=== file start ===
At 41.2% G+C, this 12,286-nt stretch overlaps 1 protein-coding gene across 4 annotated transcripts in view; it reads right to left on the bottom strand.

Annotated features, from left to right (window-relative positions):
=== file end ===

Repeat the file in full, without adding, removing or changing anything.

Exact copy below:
At 41.2% G+C, this 12,286-nt stretch overlaps 1 protein-coding gene across 4 annotated transcripts in view; it reads right to left on the bottom strand.

Annotated features, from left to right (window-relative positions):